ST. CLAIR, Mich.—Dr. Sushma Reddy likes to tell young students that walking is to the body what reading is to the mind.
She so strongly believes in this mantra that the St. Clair doctor started a program five years ago called Walk for Summer Reading.
And what began with a brain flash of an idea, tested with 200 students at Cleveland Elementary School in Port Huron, has grown Walk for Summer Reading into a popular program at 23 St. Clair County schools.
As an endocrinologist, Reddy deals with diabetes and is affected when she sees children who get Type 2 diabetes, which can be prevented.
Reddy says the concerns in St. Clair County are well-founded. One-third of children at a recent kindergarten roundup were at high risk for becoming obese, and 40 percent of middle school students have a family history of diabetes. These trends coupled with lack of physical activity led Reddy to fear an epidemic of Type 2 diabetes for community children.
Moreover, Reddy is also passionate about education, believing that every child should be able to read.
Combining her health and educational concerns for underprivileged kids, Walk for Summer Reading was piloted in February of 2009 at Cleveland Elementary School where 90 percent of the students qualify for free or reduced price lunch.
As a member of the St. Clair Medical Society, Reddy wrote a letter to fellow physicians asking for their support to buy books for the program.
“In three or four weeks, I had $4,000, and all I needed was $2,000,” recalls Reddy. “I was absolutely shocked because physicians are very philanthropic, but they’re very forgetful.”
For 14 weeks, the 211 Cleveland Elementary students walked for 15 minutes in the morning before school began. After students completed their walking requirements, the school purchased 1,300 books with the funds, with each participating student receiving four to nine books, depending on grade level.
The next year, Reddy approached three more schools in different areas of the county, and the program continued to expand yearly. St. Clair County Medical Society is still the primary sponsor, but hospitals, banks and other philanthropic organizations are now lending support.
While the primary goal of Walk for Summer Reading is to get children moving to prevent obesity, promote healthy lifestyles, and curb summer reading loss, other pleasant results surfaced.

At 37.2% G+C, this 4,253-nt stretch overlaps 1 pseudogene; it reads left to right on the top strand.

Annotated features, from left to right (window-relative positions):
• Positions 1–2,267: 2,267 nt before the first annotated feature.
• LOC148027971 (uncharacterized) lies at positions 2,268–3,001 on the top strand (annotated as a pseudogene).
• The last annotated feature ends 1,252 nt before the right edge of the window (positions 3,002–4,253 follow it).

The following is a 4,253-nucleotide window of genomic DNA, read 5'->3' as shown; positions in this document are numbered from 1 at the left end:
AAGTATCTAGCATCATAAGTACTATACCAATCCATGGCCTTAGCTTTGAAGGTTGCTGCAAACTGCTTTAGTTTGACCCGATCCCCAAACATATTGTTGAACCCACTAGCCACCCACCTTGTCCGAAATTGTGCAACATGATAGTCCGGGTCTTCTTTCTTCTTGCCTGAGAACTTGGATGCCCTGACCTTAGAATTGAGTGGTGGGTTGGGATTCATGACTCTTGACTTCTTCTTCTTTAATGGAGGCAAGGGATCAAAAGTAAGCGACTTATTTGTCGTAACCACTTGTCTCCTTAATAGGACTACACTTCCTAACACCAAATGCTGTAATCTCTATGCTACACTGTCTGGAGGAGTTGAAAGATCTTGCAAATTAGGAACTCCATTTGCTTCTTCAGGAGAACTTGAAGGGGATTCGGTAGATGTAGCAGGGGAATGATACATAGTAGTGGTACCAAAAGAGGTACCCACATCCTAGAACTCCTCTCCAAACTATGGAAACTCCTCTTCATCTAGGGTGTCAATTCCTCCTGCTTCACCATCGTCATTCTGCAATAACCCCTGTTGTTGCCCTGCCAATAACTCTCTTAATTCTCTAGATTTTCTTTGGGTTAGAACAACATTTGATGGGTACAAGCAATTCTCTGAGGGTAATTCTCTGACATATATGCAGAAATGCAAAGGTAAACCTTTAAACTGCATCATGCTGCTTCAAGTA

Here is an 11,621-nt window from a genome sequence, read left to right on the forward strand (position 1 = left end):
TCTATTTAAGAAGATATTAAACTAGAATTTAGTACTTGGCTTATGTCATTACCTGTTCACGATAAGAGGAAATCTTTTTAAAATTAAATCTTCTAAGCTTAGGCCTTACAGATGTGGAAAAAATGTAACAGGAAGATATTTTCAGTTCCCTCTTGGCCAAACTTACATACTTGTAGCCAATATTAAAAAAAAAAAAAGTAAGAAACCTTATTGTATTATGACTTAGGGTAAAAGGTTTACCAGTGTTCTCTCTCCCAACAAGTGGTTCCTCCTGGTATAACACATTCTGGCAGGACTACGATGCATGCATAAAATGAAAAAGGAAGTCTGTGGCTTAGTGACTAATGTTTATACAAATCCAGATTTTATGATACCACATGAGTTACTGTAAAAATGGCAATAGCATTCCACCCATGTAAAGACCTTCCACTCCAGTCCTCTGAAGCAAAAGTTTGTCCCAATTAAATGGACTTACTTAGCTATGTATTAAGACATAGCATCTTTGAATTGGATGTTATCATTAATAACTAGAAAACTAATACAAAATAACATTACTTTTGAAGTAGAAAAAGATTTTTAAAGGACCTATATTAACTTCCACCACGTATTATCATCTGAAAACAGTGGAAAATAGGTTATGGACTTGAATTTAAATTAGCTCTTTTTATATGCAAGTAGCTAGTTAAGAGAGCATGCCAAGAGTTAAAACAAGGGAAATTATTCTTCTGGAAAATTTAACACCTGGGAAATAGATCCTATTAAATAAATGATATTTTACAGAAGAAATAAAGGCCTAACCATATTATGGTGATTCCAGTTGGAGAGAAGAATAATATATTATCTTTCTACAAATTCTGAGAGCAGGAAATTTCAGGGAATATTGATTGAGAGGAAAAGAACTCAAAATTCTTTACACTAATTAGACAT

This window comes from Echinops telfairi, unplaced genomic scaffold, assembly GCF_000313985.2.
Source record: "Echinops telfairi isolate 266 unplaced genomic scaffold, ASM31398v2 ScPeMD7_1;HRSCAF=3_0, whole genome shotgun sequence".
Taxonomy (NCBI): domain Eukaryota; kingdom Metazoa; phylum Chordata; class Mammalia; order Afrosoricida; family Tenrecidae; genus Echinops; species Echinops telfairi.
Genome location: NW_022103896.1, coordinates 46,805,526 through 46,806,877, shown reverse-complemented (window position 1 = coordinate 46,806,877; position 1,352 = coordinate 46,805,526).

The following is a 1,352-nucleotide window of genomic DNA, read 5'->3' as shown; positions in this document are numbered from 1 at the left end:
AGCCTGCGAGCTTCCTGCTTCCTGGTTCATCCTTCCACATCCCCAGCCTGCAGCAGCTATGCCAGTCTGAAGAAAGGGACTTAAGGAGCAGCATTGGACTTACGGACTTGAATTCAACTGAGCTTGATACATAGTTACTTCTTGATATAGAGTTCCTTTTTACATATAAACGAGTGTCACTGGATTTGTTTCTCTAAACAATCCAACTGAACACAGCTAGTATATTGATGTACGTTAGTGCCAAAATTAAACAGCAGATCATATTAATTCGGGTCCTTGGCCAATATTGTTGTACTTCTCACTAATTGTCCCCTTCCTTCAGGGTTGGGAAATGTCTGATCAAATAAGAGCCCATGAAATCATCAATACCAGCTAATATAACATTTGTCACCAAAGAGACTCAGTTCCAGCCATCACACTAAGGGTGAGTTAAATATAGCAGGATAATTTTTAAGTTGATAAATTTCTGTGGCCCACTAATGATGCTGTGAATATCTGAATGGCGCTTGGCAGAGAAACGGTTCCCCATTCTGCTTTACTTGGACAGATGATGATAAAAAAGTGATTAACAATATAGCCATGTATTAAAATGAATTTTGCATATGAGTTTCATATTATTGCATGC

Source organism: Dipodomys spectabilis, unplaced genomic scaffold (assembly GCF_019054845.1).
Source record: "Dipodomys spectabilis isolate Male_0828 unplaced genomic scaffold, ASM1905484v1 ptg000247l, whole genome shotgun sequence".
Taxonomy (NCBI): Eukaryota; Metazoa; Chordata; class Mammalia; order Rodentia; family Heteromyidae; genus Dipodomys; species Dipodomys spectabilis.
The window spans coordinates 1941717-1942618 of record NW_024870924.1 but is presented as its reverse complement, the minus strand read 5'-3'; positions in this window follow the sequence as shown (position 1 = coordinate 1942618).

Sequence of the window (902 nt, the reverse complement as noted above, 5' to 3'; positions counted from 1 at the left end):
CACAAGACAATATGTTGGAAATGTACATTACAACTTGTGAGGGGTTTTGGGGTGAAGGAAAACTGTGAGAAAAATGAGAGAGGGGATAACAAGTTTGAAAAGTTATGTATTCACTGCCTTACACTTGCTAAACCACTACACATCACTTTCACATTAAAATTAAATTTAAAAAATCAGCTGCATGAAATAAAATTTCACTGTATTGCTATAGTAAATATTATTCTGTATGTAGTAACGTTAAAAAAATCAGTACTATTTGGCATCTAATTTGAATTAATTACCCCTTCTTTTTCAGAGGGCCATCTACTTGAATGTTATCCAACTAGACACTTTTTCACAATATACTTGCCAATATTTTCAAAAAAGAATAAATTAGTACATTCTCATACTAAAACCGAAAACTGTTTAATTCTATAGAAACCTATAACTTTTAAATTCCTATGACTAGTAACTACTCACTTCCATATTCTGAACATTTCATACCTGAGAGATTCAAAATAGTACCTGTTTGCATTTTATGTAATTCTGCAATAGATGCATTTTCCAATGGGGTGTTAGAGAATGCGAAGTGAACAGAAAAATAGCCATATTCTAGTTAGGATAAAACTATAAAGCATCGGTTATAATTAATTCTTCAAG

“We found there were unintended consequences,” says Reddy. “The kids were now on time for school because they wanted to walk in the morning. It was a big social event. Parents wanted to walk too.”
In fact, of the 11 schools that walk in the morning, eight schools have noticed a decrease in tardiness.
The principal and teachers also observed less fighting in the classroom and heightened attentiveness. Children bonded with each other and with their teachers, who walked with them. In one school, social workers walked with the students.
“The social workers were able to solve a lot of problems with the kids just walking,” says Reddy. “Those kids were very comfortable coming up to them and talking, where they wouldn’t have otherwise.”
Schools love the program, partly because of its flexibility; they can run it how they want as long as the children walk for 15 minutes a day, three days a week for a minimum of eight weeks. Some schools walk before school, others at lunch and others after school. Parent volunteers, teachers, administrators or others organize it.
Reddy says that the schools are also receptive because they want students to have healthier lifestyles, but with curriculum requirements, MEAP preparation and other demands, they don’t always have the time to devote to encouraging healthy lifestyles for kids.
“We provide the jump start to get it going,” says Reddy. “And once they get it going, they want to continue it.”
Nine schools have started walkathons as fundraisers; seven schools now have year-round walking clubs; and ten schools have running clubs. Many of the schools have looped in nutrition education around healthy eating as part of their walking programs or special events.
“It’s helped to promote a culture of healthy lifestyles in the schools,” says Reddy. “So instead of doing candy sales, the schools now do walkathons to raise funds.”
Most importantly, the kids have embraced the program and enjoy the challenge of pursuing the reward: brand new books to take home.
“They love that they walked to get that book,” says Reddy. “And they want to read it because they earned it.”
To start a program in your community to get kids active and reading, e-mail Dr. Sushma Reddy.
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